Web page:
Children are the best reality check. We adults sometimes think we have this body of knowledge from having lived through so many things that makes us better equipped to understand life. But every now and then I see a child zero in on the basic, elemental things. Like a sense of wonder at the beauty of the earth. Like the need to touch the ones we love...holding hands, hugging, just touching. Like the pure joy of moving through space with the bodies we were given.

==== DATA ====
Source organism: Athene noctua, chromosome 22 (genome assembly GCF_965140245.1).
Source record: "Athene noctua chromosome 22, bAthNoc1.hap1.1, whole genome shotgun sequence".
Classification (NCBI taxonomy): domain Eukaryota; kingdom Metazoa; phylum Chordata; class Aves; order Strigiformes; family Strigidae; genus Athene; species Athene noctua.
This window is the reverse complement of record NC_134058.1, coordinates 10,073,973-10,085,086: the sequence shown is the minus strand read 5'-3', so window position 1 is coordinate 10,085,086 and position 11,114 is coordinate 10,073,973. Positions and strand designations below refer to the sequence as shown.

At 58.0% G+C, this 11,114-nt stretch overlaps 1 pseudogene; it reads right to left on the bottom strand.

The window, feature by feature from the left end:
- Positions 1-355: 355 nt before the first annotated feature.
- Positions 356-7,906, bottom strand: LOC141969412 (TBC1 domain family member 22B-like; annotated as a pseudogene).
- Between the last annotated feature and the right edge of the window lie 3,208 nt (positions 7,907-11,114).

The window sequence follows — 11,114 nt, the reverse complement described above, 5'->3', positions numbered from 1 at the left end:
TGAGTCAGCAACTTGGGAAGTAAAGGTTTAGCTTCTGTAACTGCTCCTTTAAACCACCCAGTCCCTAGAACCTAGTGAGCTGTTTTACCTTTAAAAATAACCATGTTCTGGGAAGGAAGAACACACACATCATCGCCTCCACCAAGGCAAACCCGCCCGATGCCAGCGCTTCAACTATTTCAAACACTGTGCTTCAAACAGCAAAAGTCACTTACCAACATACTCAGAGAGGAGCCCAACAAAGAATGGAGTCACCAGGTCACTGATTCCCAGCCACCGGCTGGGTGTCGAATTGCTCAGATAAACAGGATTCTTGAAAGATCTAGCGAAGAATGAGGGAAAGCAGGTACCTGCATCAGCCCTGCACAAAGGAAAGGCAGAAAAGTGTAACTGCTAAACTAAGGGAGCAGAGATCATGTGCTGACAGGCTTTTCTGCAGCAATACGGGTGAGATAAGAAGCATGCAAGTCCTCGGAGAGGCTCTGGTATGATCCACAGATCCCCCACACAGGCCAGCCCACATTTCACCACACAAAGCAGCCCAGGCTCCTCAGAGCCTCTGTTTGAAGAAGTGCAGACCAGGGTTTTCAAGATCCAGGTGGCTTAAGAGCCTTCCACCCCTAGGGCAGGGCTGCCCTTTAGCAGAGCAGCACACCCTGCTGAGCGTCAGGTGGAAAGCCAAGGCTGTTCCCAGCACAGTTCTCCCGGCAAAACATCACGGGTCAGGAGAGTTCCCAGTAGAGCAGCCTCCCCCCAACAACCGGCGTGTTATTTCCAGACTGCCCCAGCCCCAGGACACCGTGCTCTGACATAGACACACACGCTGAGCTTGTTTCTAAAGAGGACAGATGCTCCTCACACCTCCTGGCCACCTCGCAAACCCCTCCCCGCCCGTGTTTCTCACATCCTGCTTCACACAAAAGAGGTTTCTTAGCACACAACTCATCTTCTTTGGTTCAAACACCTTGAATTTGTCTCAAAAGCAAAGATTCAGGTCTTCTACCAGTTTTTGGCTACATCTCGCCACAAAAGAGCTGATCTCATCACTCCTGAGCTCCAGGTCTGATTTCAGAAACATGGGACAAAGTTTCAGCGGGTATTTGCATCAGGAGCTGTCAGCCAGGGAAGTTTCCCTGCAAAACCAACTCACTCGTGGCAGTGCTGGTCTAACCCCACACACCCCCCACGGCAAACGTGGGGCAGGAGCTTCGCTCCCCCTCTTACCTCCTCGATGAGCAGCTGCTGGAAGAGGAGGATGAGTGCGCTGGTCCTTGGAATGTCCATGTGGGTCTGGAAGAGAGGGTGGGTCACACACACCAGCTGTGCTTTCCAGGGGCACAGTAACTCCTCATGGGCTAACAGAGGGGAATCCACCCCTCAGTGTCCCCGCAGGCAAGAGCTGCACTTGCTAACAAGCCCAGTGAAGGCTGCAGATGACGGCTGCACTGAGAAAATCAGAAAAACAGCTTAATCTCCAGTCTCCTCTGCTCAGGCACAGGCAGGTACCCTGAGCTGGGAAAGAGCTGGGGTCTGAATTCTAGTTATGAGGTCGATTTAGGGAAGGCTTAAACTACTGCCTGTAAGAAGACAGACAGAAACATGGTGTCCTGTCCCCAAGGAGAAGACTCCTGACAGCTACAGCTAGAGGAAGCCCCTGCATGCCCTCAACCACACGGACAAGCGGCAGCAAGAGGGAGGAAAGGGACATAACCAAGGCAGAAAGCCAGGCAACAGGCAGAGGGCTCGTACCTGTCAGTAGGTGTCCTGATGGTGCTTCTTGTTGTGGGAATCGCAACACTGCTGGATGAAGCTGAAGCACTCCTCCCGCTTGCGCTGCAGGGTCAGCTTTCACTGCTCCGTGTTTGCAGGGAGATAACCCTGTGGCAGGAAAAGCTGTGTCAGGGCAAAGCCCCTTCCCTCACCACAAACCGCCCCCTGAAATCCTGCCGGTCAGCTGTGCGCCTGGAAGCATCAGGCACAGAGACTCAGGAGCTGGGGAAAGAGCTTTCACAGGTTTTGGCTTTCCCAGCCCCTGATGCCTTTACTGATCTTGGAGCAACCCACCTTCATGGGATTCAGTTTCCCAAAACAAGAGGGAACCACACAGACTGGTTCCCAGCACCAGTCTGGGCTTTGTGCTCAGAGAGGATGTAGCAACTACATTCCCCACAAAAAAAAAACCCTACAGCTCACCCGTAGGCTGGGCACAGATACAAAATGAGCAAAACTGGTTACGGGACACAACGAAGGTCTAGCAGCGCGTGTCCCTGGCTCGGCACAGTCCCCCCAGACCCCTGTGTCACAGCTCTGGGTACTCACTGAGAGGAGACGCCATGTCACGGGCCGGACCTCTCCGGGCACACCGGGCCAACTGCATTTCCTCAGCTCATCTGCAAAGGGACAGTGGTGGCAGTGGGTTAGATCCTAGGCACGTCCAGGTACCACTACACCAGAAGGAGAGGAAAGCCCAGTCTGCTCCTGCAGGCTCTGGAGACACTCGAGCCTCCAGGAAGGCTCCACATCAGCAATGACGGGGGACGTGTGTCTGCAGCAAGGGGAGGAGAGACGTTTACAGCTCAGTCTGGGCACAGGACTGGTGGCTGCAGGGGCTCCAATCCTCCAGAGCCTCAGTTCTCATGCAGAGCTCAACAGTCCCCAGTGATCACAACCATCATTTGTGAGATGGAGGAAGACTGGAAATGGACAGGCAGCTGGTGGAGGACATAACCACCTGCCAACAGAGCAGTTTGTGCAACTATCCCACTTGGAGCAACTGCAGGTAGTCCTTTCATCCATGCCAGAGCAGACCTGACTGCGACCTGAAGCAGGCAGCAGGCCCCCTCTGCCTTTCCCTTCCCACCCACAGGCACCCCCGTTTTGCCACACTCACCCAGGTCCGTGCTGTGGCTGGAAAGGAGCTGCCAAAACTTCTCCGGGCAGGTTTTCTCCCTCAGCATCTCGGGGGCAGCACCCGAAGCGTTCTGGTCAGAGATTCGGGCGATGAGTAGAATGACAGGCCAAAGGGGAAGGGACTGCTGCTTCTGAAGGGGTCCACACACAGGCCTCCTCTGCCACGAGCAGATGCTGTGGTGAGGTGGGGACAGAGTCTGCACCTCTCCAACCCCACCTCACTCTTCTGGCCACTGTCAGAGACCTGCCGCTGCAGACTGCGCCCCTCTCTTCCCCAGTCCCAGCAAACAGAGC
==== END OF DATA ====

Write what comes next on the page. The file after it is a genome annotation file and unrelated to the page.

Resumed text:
I hear the echoes of the child in the voices of adults who see the season's first lightning bug, or notice that the rose bush has burst into bloom. I used to roll my eyes at talk about our 'inner child'. It sounded contrived to me; like psycho babble. But somehow, writing for children makes me recognize the truth in the phrase. It's not that we become children again, because that very body of knowledge I mentioned earlier is a barrier to re-entry. Instead, it is being open to the incredible world that surrounds us, being mindful of the pure imagination it took to think of all creatures, great and small. And that most complex of all creatures, our fellow humans. An intentional shift away from dwelling on the trumped up worries of modern life can bless us again with joy in the simple gifts. A childlike joy. Not childish. But childlike. Because kids get the important stuff.